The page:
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Are you interested in becoming a better boat handler? It's never too late to update your boat handling knowledge and skills. Which is why Boaters University developed the Boat Handling course. Save 20% with the promotional code: PASSAGEMAKER

You’ve been out enjoying your boat all day and now it’s time to go back to the dock. For many, this could be the most stressful part of the day. We’d like to believe there will be a dockhand ready to help us dock the boat. More likely, there will be a group of spectators watching, and in our view ready to give a score on your docking performance.

Sure, a dockhand can be very helpful. All we need to do is get close enough to toss a line and he or she will help us secure the boat. In reality, dockhands seem to be as rare as hen’s teeth. So, we really need to know how to handle things ourselves. Knowledge is power, so let’s consider a few things.

In reality, boats can do things that cars cannot. It is much easier to parallel park a boat than a car, but you need to know how. The first rule of docking is to get a line on the dock from the boat, but which line and where is important. To do that, you need to get the boat to the dock – close enough to secure a line. If the wind is blowing, you have an added challenge, so your opportunity at the dock may be brief, so it pays to be ready.

Overhead opener

As you approach the dock, do so at an angle. That gives you momentum to carry you up to the dock even when you’re in neutral. As you get close, don’t go any faster than you would like to strike the dock. Aim for a spot on the dock and go directly toward it. About a boat’s length away begin a sharp turn using intermittent power. The boat will pivot and slide right up to the dock. Now let’s get that line on. A line from your bow or mid-ship cleat to a cleat behind the boat on the dock will let you hold the boat against the dock by steering away from the dock at idle speed in forward gear.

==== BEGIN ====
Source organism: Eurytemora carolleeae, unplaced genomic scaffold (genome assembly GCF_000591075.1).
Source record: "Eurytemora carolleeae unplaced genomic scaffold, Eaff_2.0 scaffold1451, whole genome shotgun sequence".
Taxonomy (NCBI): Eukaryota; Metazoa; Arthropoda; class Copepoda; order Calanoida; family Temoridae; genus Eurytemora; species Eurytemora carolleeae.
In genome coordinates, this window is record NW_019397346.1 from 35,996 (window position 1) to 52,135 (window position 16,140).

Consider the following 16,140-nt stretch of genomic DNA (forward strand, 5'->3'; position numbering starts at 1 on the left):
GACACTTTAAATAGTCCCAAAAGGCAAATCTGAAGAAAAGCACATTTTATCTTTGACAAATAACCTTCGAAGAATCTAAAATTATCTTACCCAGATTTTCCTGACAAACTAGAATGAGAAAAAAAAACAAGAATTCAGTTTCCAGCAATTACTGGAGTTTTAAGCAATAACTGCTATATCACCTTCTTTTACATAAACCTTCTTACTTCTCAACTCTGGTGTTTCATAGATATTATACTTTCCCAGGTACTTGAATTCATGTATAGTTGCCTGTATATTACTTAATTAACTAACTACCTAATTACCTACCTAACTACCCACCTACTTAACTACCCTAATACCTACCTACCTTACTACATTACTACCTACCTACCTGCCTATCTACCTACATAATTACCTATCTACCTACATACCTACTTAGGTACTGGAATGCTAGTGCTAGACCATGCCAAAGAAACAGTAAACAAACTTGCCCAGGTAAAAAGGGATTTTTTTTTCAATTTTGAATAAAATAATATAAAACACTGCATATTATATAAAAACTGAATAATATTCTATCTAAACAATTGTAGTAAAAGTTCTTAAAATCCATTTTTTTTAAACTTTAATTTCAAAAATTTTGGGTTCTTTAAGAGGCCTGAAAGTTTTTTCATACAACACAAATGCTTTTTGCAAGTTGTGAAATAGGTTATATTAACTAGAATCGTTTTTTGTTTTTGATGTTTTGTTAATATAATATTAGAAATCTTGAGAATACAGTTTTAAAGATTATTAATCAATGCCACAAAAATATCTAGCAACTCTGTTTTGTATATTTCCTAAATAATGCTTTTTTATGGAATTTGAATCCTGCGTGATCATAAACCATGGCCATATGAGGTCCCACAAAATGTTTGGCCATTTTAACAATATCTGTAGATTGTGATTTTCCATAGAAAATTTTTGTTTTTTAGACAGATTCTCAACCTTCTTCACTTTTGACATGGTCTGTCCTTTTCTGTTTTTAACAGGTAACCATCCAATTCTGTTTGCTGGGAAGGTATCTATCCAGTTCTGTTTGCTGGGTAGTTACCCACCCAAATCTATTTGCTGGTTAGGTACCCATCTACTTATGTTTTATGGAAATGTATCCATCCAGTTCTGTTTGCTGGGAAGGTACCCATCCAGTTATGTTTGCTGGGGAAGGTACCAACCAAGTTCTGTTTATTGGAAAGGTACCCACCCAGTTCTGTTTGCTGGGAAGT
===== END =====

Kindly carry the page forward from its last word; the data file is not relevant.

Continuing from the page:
How’d that line get on the dock if there’s no dockhand? Well, you need to have your mate ready with the line in hand, probably near the stern or swim platform ready to step onto the dock when you make contact. Once that line is in place, you can secure the rest of the docklines and shut down the power.

Well, suppose you’re all by yourself. Stepping off is out of the question if the engine is running, so you’ll need to use a breast line. Prepare by securing a line to your mid-ship cleat. When you make contact with the dock, place the boat in neutral and go over to wrap that line to an adjacent cleat or piling immediately opposite. Then bring the line back into the boat and secure it. Now you can secure the dock lines and remove the breast line.

Check out the Boat Handling course now at Boaters University.